I found the dress in my mother’s closet when I was 16.I asked her what it was. My grandmother died that year. “Oh, we still have that dress? I remember mother bringing it back from the Kubicek family after the war. Not sure why she kept it, she never wore it again.” Said my mum. It fit me beautifully, it fits me now, too.

The underlying, not see through part is missing. That dress was hidden with many other things with some Czech friends during the war, when my grandmother went to the concentration camp. She got it back again in 1945 when she came back from the camps, with my mother, but without her beloved husband and son. For a while, it was too loose for her, then she put on weight and could not wear it. But there were no opportunities to wear it in communist Czechoslovakia anyway.

I do not have occasions to wear an evening gown to either. My world is more casual.

But sometimes I take that dress out, it is part of my family history. And I can remember my wonderful grandmother, that brave, kind, simple woman who coped with horrors of her life by finding positive things in a way I have never seen anybody to do. Waiting in the long queues for meat in Prague, she said how nice it is not to have a cook and to be able to walk in the street without hat and gloves, and not to behave like a lady…A woman, who, unlike my mother, did not have a manipulative streak. She was simple, in the best possible meaning. She never read books, but unlike my mum, who never read much either, she thought her granddaughter, obsessed with written words was great. She gave me the unconditional love people sometimes get from their mothers.

The grandmother I knew was dressed in casual, non-elegant clothes, a heavy woman, no make-up. A woman with a laud not ladylike contagious laugh.

But when I touch this dress, I see her as a young slim beautiful woman, smiling, carefree, with no need to find a brave face to put on. That dress is not just a dress, it is a reminder of life’s many twists. And the reminder that one can survive, change, adapt, and still be happy.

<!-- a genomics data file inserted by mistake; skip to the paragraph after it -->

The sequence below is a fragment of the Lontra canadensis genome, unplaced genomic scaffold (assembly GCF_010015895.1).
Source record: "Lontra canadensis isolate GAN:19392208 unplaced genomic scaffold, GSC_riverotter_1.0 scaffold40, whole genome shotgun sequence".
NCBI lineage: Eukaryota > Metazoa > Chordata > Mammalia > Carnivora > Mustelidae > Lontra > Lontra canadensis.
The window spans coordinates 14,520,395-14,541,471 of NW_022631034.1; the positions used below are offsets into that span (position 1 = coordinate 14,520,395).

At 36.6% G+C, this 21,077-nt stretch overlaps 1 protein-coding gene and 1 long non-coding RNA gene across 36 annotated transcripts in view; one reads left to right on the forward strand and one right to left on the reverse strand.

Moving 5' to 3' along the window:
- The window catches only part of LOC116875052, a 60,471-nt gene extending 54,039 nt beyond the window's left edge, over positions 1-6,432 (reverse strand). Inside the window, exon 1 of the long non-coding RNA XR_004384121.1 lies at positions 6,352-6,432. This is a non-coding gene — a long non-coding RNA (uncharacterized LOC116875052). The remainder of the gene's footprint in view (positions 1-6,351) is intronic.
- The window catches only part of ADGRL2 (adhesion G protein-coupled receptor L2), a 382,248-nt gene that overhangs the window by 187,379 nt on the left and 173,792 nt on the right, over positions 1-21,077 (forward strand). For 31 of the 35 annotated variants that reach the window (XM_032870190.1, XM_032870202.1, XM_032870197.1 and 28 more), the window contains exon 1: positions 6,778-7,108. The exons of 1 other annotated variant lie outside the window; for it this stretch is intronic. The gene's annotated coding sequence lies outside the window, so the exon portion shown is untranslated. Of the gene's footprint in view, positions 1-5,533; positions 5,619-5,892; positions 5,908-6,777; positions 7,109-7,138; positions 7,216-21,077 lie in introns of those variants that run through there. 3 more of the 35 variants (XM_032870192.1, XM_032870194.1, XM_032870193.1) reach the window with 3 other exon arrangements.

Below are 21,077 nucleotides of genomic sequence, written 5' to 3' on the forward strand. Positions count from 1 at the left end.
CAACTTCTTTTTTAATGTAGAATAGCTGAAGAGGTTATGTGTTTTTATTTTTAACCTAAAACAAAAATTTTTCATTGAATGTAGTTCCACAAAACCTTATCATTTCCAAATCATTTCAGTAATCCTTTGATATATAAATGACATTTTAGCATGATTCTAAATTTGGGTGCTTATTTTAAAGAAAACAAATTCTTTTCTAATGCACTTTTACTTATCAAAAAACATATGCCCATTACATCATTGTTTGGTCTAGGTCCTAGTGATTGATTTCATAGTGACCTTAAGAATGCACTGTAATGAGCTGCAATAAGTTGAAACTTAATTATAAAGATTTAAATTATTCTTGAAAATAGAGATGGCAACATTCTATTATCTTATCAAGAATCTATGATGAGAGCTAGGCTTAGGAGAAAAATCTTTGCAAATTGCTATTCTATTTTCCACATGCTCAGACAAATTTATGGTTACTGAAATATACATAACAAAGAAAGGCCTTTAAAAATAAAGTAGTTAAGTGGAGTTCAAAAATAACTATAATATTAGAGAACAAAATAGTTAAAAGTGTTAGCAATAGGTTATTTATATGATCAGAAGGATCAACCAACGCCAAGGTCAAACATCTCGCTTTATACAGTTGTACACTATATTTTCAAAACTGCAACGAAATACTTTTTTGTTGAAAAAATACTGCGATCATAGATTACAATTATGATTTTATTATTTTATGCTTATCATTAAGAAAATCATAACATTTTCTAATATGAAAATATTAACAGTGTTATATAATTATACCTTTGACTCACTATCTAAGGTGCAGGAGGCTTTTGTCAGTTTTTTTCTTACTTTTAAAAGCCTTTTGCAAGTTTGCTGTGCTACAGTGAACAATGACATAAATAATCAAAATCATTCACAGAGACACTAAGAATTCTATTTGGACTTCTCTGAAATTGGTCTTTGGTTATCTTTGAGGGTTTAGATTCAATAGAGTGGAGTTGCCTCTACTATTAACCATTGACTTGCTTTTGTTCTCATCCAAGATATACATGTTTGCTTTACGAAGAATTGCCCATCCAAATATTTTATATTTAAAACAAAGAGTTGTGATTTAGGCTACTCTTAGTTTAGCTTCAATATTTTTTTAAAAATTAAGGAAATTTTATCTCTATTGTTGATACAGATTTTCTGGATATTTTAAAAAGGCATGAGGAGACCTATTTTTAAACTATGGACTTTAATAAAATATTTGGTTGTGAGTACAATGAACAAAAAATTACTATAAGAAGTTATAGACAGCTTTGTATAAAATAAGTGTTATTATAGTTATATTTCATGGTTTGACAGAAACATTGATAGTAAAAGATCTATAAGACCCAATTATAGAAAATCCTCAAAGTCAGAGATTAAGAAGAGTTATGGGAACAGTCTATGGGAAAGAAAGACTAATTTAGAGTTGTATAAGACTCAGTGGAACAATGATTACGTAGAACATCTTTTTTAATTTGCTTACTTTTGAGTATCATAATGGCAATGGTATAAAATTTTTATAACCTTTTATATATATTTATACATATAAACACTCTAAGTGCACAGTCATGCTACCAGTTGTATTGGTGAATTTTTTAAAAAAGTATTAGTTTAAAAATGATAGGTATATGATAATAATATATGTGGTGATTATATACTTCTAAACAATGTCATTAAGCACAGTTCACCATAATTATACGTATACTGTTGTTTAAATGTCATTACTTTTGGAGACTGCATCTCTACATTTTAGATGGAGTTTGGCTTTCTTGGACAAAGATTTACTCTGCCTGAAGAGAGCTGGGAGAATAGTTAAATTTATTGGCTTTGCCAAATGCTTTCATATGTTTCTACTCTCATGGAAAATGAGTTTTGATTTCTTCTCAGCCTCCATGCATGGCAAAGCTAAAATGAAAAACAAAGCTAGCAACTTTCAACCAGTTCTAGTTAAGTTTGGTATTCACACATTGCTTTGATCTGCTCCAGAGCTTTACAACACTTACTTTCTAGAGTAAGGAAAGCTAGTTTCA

Will, I ever wear it? No. But they will find it in my wardrobe when I die.”

So, am I a writer? Maybe. Maybe not. But I will carry on trying.




Going it alone, scary and exhilarating, wish me luck.

I am changing things.

I am leaving Authoright with the Clink Street Publishing. Somehow, it no longer worked for me.
I will use the opportunity to re-write my first book a bit – mainly culling some parts- I am a woman of many words. I will re-publish it together with my sequel. maybe even break it into a trilogy. That will help me not to have to be so careful about not writing too much.

I will use kindle direct publishing. I should have done that the first-time round, but I  did not have a clue how it all works.

I learn from my mistakes.

Like with my sexual revolution and writing, I learnt a lot.
I will need to find a publishing editor, proof-reader and cover designer, but I hopefully know what I am doing, second time round.
This will mean my book might not be available for some time, so if any of you want it, get it on amazon now.…/…/ref=sr_1_1……/…/ref=sr_1_1…


It is a bit scary, like fast skiing. But I like that!

Wish me luck!



Nope, it is NOT Erotica

book blogToday, I looked at my book Amazon page and found two nice reviews that I did not know about. I never look. One recent, one a year old. From strangers.

 Here is what they said:

4.0 out of 5 stars

Interesting, Good Read

By Some Chick on August 4, 2016

Format: Paperback Verified Purchase

This is an interesting book. I enjoyed the voice of the storyteller and her pragmatic way of speaking. This isn’t a naughty erotica story. It’s a novel about a 50-something woman’s awakening in her own life. It doesn’t just cover sex, which she finally learns to enjoy. This book shows the personal growth of a strong woman taking charge of her life. I especially liked the titbits taking me into thoughts and memories of communist Prague. I’m looking forward to more by this author.